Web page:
Knives come out for embattled Woolies boss after disaster in Oz

Business

Knives come out for embattled Woolies boss after disaster in Oz

Michelle Gumede
Results at Woolworths took a knock on the poor performance of the retailer's subsidiary in Australia, David Jones.
NOT SMELLING SO FRESH Results at Woolworths took a knock on the poor performance of the retailer's subsidiary in Australia, David Jones.
Image: BRUCE GORTON

Analysts are divided on whether Woolworths CEO Ian Moir should fall on his sword after the retailer was forced to impair the value of its Australian department store chain, David Jones, by nearly R7-billion.

Moir, an expert in fashion retail, has been at the helm since 2010. But David Jones has been weak and outperformed by the food division in South Africa and Australia.

All analysts agree that top management is in dire need of a shake-up.

Although Woolworths attributed the impairment to “the cyclical downturn and structural changes” affecting Australia’s retail sector, some analysts are adamant that overpaying for a struggling asset in a foreign territory was a bad move and top management should be held accountable.

They argue that at the core of the impairment, which equates to about a third of the R23.3-billion that they paid in 2014, was poor foresight by management.

Wow, management really did well for themselves. Not only did they overpay for David Jones, they simply got the cycle wrong and never delivered on promises. They must be held accountable.
Casparus Treurnicht, portfolio manager at Gryphon Asset Management

A portfolio manager at Gryphon Asset Management, Casparus Treurnicht, said it was about time that Woolworths reorganised top level management so that individuals could be held more directly accountable. He said in 2014 Woolworths assured shareholders that “initiatives are expected to deliver incremental earnings before interest of at least R1.4-billion a year within five years”. However, the acquisition remains a noose around the company’s neck, pointing to a poor performance by top managers.

“Wow, management really did well for themselves,” said Treurnicht, “Not only did they overpay for David Jones, they simply got the cycle wrong and never delivered on promises. They must be held accountable.”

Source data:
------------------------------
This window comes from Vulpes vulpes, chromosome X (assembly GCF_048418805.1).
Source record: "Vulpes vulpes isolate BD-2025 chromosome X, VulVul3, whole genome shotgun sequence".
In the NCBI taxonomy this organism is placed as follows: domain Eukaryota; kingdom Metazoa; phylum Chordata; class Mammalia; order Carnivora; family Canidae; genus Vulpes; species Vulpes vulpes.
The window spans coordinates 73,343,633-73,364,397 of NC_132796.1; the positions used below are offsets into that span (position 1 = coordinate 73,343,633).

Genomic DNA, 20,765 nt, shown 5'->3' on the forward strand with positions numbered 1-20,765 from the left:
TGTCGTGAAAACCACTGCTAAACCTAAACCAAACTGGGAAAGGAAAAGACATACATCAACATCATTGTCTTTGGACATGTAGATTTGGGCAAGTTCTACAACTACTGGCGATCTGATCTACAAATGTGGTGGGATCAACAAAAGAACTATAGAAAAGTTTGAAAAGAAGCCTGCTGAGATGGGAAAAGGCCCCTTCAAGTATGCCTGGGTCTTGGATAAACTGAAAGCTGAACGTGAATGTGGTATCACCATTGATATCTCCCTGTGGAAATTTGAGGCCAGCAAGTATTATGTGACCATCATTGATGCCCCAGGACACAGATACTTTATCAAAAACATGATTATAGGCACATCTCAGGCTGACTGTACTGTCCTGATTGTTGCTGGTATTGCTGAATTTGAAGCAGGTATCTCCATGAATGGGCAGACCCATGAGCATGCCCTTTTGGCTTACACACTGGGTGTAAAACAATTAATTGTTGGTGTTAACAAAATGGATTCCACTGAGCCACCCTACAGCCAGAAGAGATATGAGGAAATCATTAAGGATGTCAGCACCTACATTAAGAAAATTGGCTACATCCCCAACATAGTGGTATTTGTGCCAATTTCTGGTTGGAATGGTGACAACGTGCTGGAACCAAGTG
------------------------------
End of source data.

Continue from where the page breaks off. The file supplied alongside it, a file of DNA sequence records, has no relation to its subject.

A portfolio manager at Mergence Investment Managers, Peter Takaendesa, said Moir had taken some responsibility for the poor performance at David Jones.

“Ian is an experienced retail executive and has executed very well in the past.” said Takaendesa. He said other retail companies such as Mr Price had also experienced weaker patches recently but had managed to resolve those issues.

“We therefore believe investors are likely to give Moir a chance to resolve those execution issues but failure to demonstrate progress over the next 12 months could cost him his job,” Takaendesa said.

Most South African retailers are struggling when it comes to expanding into highly competitive developed markets. We will be closely monitoring cash generation and the sustainability of their better performance to avoid Steinhoff kind of problems
Peter Takaendesa, portfolio manager at Mergence Investment Managers

An equity analyst at Vele Asset managers, Matthew Zunckel, welcomed the impairment. He said it was overdue as it had been clear for a while that the assumptions used in calculating the goodwill attributable to David Jones were overly optimistic.

He said while the write off would distort a number of metrics, it would allow David Jones to strategically start on a “clean” slate with a more reasonable valuation of David Jones on Woolworths’ books, and show better prospects at earning an adequate return on capital in future.

But he maintained that management should take accountability for the “disastrous move” as the acquisition resulted in huge value destruction for shareholders.

Woolworths warned that its headline earnings per share for the 26 weeks to December 24 were expected to drop between 12.5% and 17.5%.

On Thursday morning the share price dropped by 11.7%, but recovered to close 2.33% lower at R64.14.

The underlying issue in the Australian market is that turnaround plans are not bearing fruit in the department store industry. Zunckel said managers of department stores were having to fight consumer preference to shop online or at speciality retail stores.

Meanwhile there is some wariness about close competitor TFG’s interest in expanding even further into the Australian market, after it bought RAG for R3-billion in 2017.

“When will people realise that 70% to 90% of acquisitions fail?” Treurnicht said, adding that value could only be created organically.

“That’s how Shoprite’s and Clicks’s share prices outperformed.”

But Takaendesa argued that TFG’s international expansion appeared to be going well so far, which might mean they were either selecting better assets to acquire or executing better, or both.

“They are currently an outlier as most South African retailers are struggling when it comes to expanding into highly competitive developed markets. We will be closely monitoring cash generation and the sustainability of their better performance to avoid Steinhoff kind of problems,” he said.